Babcock realized the importance of delimiting the genus Crepis by investigating related genera. To develop this part of the project, he added J. A. Jenkins and G. Ledyard Stebbins, Jr. to the group supported by his research grant. Their collaboration was close for six years. It resulted in two monographs, one on the Asiatic genus Youngia and the other on the endemic American species of Crepis. The latter set forth the concept of the agamic (asexual) complex, which placed in at rational evolutionbased system the relationships between a group of distinct sexual diploid species and the vigorous hybrids formed between them, hybrids that would have been sterile were it not for the fact that they had acquired the capacity to produce seeds by asexual means, parthenogenesis or apomixts.
During the early 1940’s Babcock gathered together all of the knowledge acquired during the previous twenty-two years of investigations. In 1947, his seventieth year, he published his two-volume monograph The Genus Crepis. This monograph still stands as a pioneer analysis. In it a number of varied and specific topics, such as conventional morphological differences, floral anatomy, and chromosomal differences, as well as geographical distribution and its relation to geological changes and plant migrations in general, are all brought to bear on two problems; the phylogenetie relationships of species and species groups, and the cytogenetic processes that underlie the origin of species.
Most of the general principles that emerged from Babcock’s research had already been recognized. Two of them, however, were new: (1) the concept of the agamic complex, already mentioned, and (2) the concept of phylogenetie reduction in chromosome number and size, worked out in collaboration with Navashin. The latter concept has gained renewed interest as DNA has become recognized as the major component of chromosomes. When noncoding or “spacer” DNA was identified as constituting the major portion of this substance in the nuclei of many plant species, an analysis of Crepis species with these facts in mind showed that differences between them involved not active genes but non-coding DNA. In appendix I of part I of his monograph he set forth his ideas about future research on the genus.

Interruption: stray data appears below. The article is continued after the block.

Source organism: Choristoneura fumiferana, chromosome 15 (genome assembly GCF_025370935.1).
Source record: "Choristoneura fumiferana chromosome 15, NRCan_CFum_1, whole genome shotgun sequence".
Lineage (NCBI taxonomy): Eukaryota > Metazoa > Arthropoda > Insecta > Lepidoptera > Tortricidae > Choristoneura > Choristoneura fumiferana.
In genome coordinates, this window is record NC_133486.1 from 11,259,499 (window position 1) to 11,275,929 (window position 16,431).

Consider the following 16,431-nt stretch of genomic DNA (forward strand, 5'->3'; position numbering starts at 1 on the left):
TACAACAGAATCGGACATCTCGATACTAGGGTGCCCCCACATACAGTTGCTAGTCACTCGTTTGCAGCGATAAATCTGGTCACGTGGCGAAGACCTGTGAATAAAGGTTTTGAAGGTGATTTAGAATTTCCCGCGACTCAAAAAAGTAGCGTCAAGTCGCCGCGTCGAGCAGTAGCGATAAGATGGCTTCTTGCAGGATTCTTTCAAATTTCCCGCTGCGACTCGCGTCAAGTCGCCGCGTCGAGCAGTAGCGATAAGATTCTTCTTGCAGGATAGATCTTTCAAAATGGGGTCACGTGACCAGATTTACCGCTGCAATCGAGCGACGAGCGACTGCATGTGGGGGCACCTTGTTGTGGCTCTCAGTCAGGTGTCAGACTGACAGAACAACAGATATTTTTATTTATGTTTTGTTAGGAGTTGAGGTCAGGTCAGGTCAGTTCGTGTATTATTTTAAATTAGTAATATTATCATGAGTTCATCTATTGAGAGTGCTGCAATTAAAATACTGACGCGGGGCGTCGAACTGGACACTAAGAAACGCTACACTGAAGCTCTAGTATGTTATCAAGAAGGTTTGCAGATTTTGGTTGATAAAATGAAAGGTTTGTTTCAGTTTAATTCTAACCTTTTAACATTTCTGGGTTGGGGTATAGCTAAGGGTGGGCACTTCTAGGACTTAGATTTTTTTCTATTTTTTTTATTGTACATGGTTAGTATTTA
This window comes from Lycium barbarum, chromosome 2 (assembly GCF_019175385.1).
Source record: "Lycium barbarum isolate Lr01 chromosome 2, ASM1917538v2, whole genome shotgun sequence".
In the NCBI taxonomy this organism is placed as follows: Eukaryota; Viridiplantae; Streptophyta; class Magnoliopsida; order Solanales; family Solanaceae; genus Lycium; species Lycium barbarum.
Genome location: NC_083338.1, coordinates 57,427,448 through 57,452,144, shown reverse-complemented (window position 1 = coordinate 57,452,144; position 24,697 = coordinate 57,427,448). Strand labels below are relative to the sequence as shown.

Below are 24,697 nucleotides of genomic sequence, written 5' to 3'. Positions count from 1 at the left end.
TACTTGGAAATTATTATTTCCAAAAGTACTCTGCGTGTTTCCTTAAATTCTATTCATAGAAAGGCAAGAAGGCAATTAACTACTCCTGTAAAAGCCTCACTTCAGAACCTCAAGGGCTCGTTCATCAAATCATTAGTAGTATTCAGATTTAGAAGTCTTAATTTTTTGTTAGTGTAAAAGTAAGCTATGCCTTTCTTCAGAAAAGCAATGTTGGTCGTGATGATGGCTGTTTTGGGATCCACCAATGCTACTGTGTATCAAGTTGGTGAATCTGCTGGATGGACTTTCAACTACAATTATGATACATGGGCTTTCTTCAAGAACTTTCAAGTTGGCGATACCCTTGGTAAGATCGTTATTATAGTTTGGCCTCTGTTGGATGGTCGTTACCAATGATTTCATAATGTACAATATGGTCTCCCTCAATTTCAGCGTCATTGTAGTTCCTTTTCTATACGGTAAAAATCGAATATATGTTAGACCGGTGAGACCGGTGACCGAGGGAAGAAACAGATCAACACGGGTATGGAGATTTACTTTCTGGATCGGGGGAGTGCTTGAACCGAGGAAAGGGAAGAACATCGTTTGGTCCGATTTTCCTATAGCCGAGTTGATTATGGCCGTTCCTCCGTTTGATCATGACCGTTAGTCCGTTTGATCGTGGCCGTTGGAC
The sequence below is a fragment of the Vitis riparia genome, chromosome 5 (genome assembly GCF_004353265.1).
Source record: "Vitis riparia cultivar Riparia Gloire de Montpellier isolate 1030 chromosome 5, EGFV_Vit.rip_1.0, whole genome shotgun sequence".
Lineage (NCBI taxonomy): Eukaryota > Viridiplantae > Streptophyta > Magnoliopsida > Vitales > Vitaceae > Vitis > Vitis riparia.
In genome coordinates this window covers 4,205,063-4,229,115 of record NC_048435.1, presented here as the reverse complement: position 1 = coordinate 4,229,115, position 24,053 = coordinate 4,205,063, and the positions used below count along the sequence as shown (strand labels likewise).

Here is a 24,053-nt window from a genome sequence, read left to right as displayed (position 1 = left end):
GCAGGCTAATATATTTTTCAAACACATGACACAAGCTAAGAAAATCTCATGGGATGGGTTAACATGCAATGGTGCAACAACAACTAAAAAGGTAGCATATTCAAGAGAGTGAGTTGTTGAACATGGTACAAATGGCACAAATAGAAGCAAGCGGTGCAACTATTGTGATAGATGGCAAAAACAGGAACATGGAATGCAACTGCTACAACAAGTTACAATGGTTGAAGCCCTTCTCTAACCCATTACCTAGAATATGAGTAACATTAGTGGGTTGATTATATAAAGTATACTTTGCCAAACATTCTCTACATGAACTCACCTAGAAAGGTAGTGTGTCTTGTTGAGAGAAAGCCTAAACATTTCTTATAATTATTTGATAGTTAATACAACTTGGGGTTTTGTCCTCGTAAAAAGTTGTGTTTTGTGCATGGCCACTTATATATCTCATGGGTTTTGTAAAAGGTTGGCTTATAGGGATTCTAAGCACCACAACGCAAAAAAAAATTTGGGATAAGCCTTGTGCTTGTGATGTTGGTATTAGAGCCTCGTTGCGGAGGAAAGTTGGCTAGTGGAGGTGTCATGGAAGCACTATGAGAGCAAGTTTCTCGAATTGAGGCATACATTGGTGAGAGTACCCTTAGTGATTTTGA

Babcock is remembered for his pioneering achievements in teaching genetics in relation to agriculture and in the integration of facts from numerous disciplines into a concerted effort to reveal trends and processes of plant evolution. He belonged to the Genetics Society of America, the American Genetic Association, and the Botanical Society of America, He was elected to the National Academy of Sciences (1946), became vice president of the American Society of Naturalists in 1934, president of the California Botanical Society in 1940, and president of the Society for the Study of Evolution in 1952. The University of California awarded him its highest honor, faculty research lecturer. in 1944.
During his final years (1953–1954) Babcock suffered from cancer: he died of it December 1954.
I. Original Works. Published works by Babcock include Genetics in Relation to Agriculture (New York. 1918: 2nd ed. rev. and enl. 1927). with Roy E. Clausen: “The Genus Crepis.” in Bibliographia genetica. 6 (1930), I-90, with Michael S, Navashin: The Genus Youngia. Carnegie Institution of Washington Publication no. 484 (1937), with G. Ledyard stebbins, Jr.; The American Species of Crepis: Their Interrelationships and Distribution as Affected by Polyploidy and Apomixis, Carnegie Institution of Washington Publication no. 504 (1938), with G. Ledyard Stebbins. Jr.; The Genus Crepis. 2 vols (Los Angeles. 1947).
II. Secondary Literature. G. Ledyard stebbins, Jr., “Ernest Brown Babcock.” in Biographical Memoirs. National Academy of Sciences, 32 (1958), 50–66
G. Ledyard Stebbins. Jr.